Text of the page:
SOME care homes are still failing to provide basic visiting requirements despite coronavirus all but vanishing from premises across Scotland.

Cathie Russell, who set up the Care Home Relatives Scotland Facebook group last August, said some of its members were still being limited to just one visit a week with one in four saying they were still not enjoying what they would describe as "meaningful" indoor visits with loved ones.

It comes as the latest figures for Scotland show that there were just three confirmed cases of Covid among residents across all of Scotland's care homes in the most recent two-week period, from April 5 to 18.

HeraldScotland: Confirmed positive Covid cases in all care homes, weekly, from mid-November to mid-AprilConfirmed positive Covid cases in all care homes, weekly, from mid-November to mid-April

This covers homes for the elderly as well as those for people with learning disabilities, and compares to 641 in the first week of January.

As many frail elderly people will not be tested for Covid, some cases are classed as suspected, but even then only three per cent of all adult care homes in Scotland - 32 premises - were reporting any confirmed or suspected infections as of April 21.

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This reflects a steady decline in the prevalence of the virus in the community but also the impact of vaccinations, with 90 per cent of all residents in older adult care homes now having had a second dose.

A major study by Oxford University last week found that a second Pfizer vaccine was preventing an estimated 90% of infections within three weeks of inoculation - even in the elderly.

Care home visitors and staff are also tested using lateral flow devices to reduce the risk of outbreaks.

HeraldScotland: Source: Public Health Scotland, April 27Source: Public Health Scotland, April 27

Despite this, the Scottish Government's Levels guidance on care home visiting does not anticipate any further easing to restrictions until Level Zero, which is expected to be introduced in late June.

The current advice, which came into effect in March, recommends that care homes allow a "minimum" of two indoor visits per week for one designated visitor at a time, with additional visits "at the discretion of individual care homes" and essential visits, for example for terminally ill residents, "at all times".

This applies, unchanged, from Levels Four to One, before adjusting to "open subject to local health protection advice"in Level Zero.

HeraldScotland: Roadmap out of lockdown, from Level Four (red) to Level Zero (green)Roadmap out of lockdown, from Level Four (red) to Level Zero (green)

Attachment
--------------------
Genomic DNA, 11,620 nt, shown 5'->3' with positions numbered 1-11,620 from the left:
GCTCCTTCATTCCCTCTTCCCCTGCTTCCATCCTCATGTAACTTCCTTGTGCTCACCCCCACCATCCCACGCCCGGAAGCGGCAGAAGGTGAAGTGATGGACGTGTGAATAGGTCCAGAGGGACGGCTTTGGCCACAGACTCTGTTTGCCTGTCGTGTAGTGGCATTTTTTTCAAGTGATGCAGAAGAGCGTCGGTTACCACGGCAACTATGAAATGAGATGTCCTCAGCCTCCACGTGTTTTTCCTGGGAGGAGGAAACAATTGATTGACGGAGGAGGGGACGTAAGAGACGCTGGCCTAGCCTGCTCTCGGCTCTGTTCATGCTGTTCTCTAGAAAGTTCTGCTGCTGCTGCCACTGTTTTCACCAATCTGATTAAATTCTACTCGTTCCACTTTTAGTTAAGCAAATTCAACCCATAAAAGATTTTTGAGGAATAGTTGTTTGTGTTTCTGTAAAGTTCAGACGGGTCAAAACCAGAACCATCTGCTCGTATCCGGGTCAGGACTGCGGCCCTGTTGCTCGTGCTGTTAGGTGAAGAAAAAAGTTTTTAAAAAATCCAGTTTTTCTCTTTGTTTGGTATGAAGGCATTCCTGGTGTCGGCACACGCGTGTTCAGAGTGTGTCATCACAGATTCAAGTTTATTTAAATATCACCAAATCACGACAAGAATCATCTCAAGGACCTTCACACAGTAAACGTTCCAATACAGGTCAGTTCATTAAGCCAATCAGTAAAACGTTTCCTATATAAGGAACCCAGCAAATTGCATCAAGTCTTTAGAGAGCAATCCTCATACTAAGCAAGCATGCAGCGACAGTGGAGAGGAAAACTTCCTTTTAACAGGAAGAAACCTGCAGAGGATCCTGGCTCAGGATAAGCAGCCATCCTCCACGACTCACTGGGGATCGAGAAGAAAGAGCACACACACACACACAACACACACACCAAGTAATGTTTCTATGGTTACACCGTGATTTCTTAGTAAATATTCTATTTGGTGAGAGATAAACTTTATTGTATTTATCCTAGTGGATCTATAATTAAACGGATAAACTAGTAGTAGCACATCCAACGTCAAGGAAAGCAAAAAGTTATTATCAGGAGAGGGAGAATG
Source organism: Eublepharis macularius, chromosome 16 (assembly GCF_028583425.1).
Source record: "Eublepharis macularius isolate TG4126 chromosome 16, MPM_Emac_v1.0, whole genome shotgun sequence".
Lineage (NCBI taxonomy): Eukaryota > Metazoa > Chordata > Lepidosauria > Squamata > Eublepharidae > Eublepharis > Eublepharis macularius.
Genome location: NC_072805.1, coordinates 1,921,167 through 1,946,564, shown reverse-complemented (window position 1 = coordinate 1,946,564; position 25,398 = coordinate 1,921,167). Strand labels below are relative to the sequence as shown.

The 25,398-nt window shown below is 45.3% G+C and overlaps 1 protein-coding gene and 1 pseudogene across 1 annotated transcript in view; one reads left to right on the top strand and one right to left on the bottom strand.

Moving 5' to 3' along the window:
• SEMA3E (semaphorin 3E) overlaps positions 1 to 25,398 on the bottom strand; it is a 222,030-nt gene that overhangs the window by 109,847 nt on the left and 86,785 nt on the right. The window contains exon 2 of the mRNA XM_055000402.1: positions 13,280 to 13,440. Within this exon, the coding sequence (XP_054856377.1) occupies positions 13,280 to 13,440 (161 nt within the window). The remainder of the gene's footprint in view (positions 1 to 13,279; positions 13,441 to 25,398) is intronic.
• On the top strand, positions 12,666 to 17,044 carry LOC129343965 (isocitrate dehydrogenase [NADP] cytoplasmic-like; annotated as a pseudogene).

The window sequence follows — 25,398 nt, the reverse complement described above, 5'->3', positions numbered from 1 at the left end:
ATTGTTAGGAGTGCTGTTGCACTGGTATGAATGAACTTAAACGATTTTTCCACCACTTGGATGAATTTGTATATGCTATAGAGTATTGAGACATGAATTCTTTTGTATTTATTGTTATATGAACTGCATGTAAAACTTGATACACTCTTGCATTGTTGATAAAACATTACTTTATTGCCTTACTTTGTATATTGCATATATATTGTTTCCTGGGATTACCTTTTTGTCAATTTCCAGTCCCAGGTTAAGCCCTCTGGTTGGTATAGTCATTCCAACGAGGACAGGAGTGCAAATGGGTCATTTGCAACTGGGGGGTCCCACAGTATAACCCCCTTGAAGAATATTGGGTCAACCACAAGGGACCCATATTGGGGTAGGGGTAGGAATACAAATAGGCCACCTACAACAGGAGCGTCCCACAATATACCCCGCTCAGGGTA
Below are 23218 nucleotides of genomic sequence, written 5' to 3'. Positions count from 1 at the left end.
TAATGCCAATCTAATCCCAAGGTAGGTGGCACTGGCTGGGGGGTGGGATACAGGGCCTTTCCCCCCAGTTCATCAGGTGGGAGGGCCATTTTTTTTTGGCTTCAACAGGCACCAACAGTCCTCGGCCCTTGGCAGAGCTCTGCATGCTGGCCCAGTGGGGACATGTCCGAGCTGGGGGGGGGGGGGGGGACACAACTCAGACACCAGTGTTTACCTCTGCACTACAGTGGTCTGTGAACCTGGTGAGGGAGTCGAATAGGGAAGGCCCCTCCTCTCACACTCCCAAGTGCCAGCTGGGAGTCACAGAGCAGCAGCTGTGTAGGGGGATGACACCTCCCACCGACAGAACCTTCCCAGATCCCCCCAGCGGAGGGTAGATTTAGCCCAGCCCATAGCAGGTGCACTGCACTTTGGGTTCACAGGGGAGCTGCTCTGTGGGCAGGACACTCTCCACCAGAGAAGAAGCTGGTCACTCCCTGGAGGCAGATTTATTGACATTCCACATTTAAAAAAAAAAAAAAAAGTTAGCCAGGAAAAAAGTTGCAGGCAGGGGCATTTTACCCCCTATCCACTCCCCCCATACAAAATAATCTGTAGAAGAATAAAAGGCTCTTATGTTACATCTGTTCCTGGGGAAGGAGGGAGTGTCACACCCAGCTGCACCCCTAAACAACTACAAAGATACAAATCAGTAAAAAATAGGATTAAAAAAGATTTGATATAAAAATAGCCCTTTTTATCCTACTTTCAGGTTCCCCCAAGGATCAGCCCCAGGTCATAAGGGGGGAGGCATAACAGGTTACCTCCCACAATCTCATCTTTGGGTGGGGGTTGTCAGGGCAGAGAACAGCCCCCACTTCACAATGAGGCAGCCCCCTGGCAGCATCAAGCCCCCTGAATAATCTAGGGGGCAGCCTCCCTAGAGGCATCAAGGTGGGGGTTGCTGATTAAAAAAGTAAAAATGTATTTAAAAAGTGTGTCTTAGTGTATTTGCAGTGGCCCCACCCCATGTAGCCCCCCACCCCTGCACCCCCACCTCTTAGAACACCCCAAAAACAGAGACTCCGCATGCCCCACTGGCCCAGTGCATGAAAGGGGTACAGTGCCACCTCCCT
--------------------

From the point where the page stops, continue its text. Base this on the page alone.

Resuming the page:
Mrs Russell, from Glasgow, said her 89-year-old mother's care home had been "flexible" about the length of time she gets for visits and allows her to take her mother out for walks in the park or picnics outdoors, but that others were having a poorer experience.

A survey of 220 members of the Care Home Relatives group found that 25.5% are still not getting "meaningful" indoor visits, with nearly one in 10 saying they were still being limited to one visit per week.


HeraldScotland: Sample of responses to Care Home Relatives Scotland surveySample of responses to Care Home Relatives Scotland survey

The vast majority of respondents (81.8%) said they were allocated up to 30 minutes or an hour maximum per visit, with around 4% saying they were still banned from having any physical contact - such as hugs or hand holding - with loved ones.

The Scottish Government 'Open Up Safely' guidance, published in February, said homes should "maximise meaningful contact between residents" as the pandemic continues.

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The survey findings will be shared with the Scottish Government today.

Mrs Russell said: "Most care homes are doing the two designated visits, but some of them are saying 'that's it', or they say if you have an outdoor visit it replaces one of your indoor visits.

"Very few people are getting more than an hour. The Government needs to encourage the care homes to progress beyond the minimum - because some are not even providing what was meant to be given to people seven weeks ago."


Mrs Russell said she had recently spoken to one man whose wife is in a care home.

"He gets 30 minutes in a room - he's allowed to give her a brief hug, then he has to sit two metres away.

"His wife is non-verbal - he just wants to sit and hold her hand, but he's not being allowed.

"It's very inhumane and very restrictive in some places. But other places are going the extra mile to make things much more normal for people.

"I'd hate to think they'd make us wait until the end of June before making any changes to the guidance, because what if we get new variants or something and they push things back even further?"

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A spokeswoman for Scottish Care, which represents private care providers, said the virus figures were "positive" and that "good progress" is being made on opening up care homes.

She said: "Care homes are increasingly allowing indoor visits and meaningful contact between residents and their loved ones.

"Recently updated guidance also details the gradual increase of use of communal areas and activities in care homes...the critical role of meaningful contact for the mental health and physical wellbeing of both resident and family member cannot be over-emphasised.

"We hope that visitation will continue to open up, with guidance and measures in place to protect everyone. We hope this will increasingly mirror the pace and stage of what is happening in the wider community.

"However, care homes are shared environments and the tragic risks of Covid getting in are only too well known. We will continue to need mitigations and precautions to keep people safe for some time to come."